Date of death: 16.4.1918
Regiment: West Yorkshire (Prince of Wales’s Own)
Family information: Husband of Hilda nee Farrar
Service number: 306467
William is said to have enlisted in Leeds and was Corporal 306467 in the 1st/7th Battalion in the Prince of Wales’ Own West Yorkshire Regiment. This Battalion, which was nicknamed the Leeds Rifles, served at the Front from April 1915 right up until the end of the war as part of the 49th (1st West Riding) Infantry Division.
I did find a record online that reported that a Corporal William Milner had been hit by a gas shell on 24th July 1917 and had been treated for one day at 91st Field Ambulance, No 23 Ambulance Train. There was a note added “Can be put forward as an eligible candidate to be awarded a wound stripe”. It also noted that he was a Primitive Methodist. The record did, however, have his regimental number as 306476 and his battalion as the 1st/5th but men did get moved between battalions as they suffered losses and the number could have been a typing error.
On 12th April 1918 they moved to Wytchaete where things were fairly quiet until at 4.30am on 16th April when the war diary reports “Heavy enemy barrage opened and the enemy ATTACKED”. No casualty figures are given but William was recorded elsewhere as killed in action on 16th April 1918 and the record on the Ancestry website states his birthplace as Kirkhamgate. His name is inscribed on the Wrenthorpe Colliery Memorial and he is also remembered on the Tyne Cot Memorial. He was awarded the Victory and British War Medals.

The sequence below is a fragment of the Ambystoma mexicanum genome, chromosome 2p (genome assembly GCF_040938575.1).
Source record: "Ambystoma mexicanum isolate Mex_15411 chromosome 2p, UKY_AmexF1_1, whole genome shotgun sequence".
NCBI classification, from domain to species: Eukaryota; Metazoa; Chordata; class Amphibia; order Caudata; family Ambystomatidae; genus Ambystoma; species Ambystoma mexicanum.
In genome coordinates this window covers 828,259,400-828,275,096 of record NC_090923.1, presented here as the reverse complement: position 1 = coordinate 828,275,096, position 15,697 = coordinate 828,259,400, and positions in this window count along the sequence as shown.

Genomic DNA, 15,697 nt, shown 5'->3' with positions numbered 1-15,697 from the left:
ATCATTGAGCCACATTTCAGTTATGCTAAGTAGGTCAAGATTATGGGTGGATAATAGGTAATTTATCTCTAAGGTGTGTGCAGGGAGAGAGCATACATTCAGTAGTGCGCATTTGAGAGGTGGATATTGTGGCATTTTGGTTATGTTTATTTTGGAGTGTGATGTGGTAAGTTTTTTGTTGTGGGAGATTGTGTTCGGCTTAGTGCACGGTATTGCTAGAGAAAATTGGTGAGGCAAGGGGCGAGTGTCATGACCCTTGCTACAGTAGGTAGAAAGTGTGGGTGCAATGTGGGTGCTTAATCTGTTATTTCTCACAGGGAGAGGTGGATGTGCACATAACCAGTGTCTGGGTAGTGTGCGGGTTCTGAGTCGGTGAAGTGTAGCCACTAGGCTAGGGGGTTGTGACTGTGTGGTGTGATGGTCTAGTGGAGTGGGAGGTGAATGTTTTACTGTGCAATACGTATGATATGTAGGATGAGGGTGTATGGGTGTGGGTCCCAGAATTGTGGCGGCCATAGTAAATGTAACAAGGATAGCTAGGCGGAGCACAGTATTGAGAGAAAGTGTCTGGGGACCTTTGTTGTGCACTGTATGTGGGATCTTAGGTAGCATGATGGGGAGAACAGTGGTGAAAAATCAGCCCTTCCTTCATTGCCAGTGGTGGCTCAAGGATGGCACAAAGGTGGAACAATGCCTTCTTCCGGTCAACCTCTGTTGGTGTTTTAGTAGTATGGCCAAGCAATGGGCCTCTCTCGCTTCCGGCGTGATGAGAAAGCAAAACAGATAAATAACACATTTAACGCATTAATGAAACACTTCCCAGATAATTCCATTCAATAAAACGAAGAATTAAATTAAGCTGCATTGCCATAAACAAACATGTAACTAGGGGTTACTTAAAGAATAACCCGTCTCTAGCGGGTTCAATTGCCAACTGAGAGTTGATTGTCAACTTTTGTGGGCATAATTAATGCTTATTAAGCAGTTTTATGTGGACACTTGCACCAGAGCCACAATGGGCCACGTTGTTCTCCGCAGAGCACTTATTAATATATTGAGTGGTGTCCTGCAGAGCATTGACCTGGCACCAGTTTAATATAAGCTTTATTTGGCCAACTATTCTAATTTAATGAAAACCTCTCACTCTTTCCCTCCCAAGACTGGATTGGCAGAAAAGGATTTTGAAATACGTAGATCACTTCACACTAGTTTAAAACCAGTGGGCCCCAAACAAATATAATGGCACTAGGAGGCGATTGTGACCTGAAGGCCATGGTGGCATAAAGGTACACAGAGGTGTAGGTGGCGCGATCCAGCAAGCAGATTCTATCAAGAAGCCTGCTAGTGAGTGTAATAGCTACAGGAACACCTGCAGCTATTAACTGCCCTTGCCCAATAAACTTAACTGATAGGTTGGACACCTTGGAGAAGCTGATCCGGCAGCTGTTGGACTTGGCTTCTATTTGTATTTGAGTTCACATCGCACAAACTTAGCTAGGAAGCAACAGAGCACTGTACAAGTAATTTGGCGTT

His disappearance was announced in the Wakefield Express:
“CORPORAL WILLIE MILNER West Yorkshire Regiment (Leeds Rifles) is officially reported missing since April 16th. He home is at Kirkhamgate and he formally worked at Newton Colliery.”
In the Army Register of Soldiers’ Effects his next of kin was listed as his widow Hilda. I found a record for the marriage of William Milner to Hilda Farrar at St Anne’s Church on 14th February 1914. William was 19 and a teamer who lived in Kirkhamgate (a teamer was someone who led a team of horses, oxen or mules to carry goods). His father William had been a miner but was deceased. In 1911 there was a William Milner boarding in Kirkhamgate with greengrocer Robert Eason. He was 16 and a pipe painter in the iron foundry, however it does say he was born in Bradford so it may or may not be the same William.